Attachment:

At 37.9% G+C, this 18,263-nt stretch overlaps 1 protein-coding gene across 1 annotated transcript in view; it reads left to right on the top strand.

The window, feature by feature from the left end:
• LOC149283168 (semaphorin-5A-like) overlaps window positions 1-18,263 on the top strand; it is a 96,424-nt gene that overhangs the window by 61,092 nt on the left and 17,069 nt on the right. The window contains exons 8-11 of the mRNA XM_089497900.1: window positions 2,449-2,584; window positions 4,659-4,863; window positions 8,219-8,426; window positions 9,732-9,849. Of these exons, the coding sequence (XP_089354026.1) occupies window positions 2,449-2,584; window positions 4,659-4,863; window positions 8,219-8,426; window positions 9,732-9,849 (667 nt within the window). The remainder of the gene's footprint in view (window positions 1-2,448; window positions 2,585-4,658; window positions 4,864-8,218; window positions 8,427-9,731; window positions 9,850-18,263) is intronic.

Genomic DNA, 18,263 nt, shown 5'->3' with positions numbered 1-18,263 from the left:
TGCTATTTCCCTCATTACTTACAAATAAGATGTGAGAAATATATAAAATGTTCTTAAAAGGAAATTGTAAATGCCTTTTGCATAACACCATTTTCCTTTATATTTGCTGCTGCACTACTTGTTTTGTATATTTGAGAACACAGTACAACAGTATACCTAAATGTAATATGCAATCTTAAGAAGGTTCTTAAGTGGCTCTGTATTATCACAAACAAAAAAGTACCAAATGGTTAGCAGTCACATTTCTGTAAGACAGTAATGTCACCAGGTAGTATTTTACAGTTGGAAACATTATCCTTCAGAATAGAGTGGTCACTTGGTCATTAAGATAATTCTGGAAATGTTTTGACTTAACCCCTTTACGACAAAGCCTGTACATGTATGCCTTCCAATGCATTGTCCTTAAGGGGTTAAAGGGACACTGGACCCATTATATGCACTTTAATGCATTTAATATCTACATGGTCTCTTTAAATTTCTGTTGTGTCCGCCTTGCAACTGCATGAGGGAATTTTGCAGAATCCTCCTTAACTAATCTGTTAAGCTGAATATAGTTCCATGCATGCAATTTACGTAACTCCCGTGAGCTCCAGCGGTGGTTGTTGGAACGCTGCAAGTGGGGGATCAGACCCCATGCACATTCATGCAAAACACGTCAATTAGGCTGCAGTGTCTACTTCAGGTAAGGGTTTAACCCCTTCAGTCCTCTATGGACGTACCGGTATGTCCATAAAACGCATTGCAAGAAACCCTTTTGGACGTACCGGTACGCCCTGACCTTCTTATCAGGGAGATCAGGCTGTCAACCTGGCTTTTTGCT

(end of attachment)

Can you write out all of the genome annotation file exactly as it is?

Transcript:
At 37.9% G+C, this 18,263-nt stretch overlaps 1 protein-coding gene across 1 annotated transcript in view; it reads left to right on the top strand.

The window, feature by feature from the left end:
• LOC149283168 (semaphorin-5A-like) overlaps window positions 1-18,263 on the top strand; it is a 96,424-nt gene that overhangs the window by 61,092 nt on the left and 17,069 nt on the right. The window contains exons 8-11 of the mRNA XM_089497900.1: window positions 2,449-2,584; window positions 4,659-4,863; window positions 8,219-8,426; window positions 9,732-9,849. Of these exons, the coding sequence (XP_089354026.1) occupies window positions 2,449-2,584; window positions 4,659-4,863; window positions 8,219-8,426; window positions 9,732-9,849 (667 nt within the window). The remainder of the gene's footprint in view (window positions 1-2,448; window positions 2,585-4,658; window positions 4,864-8,218; window positions 8,427-9,731; window positions 9,850-18,263) is intronic.

Genomic DNA, 18,263 nt, shown 5'->3' with positions numbered 1-18,263 from the left:
TGCTATTTCCCTCATTACTTACAAATAAGATGTGAGAAATATATAAAATGTTCTTAAAAGGAAATTGTAAATGCCTTTTGCATAACACCATTTTCCTTTATATTTGCTGCTGCACTACTTGTTTTGTATATTTGAGAACACAGTACAACAGTATACCTAAATGTAATATGCAATCTTAAGAAGGTTCTTAAGTGGCTCTGTATTATCACAAACAAAAAAGTACCAAATGGTTAGCAGTCACATTTCTGTAAGACAGTAATGTCACCAGGTAGTATTTTACAGTTGGAAACATTATCCTTCAGAATAGAGTGGTCACTTGGTCATTAAGATAATTCTGGAAATGTTTTGACTTAACCCCTTTACGACAAAGCCTGTACATGTATGCCTTCCAATGCATTGTCCTTAAGGGGTTAAAGGGACACTGGACCCATTATATGCACTTTAATGCATTTAATATCTACATGGTCTCTTTAAATTTCTGTTGTGTCCGCCTTGCAACTGCATGAGGGAATTTTGCAGAATCCTCCTTAACTAATCTGTTAAGCTGAATATAGTTCCATGCATGCAATTTACGTAACTCCCGTGAGCTCCAGCGGTGGTTGTTGGAACGCTGCAAGTGGGGGATCAGACCCCATGCACATTCATGCAAAACACGTCAATTAGGCTGCAGTGTCTACTTCAGGTAAGGGTTTAACCCCTTCAGTCCTCTATGGACGTACCGGTATGTCCATAAAACGCATTGCAAGAAACCCTTTTGGACGTACCGGTACGCCCTGACCTTCTTATCAGGGAGATCAGGCTGTCAACCTGGCTTTTTGCT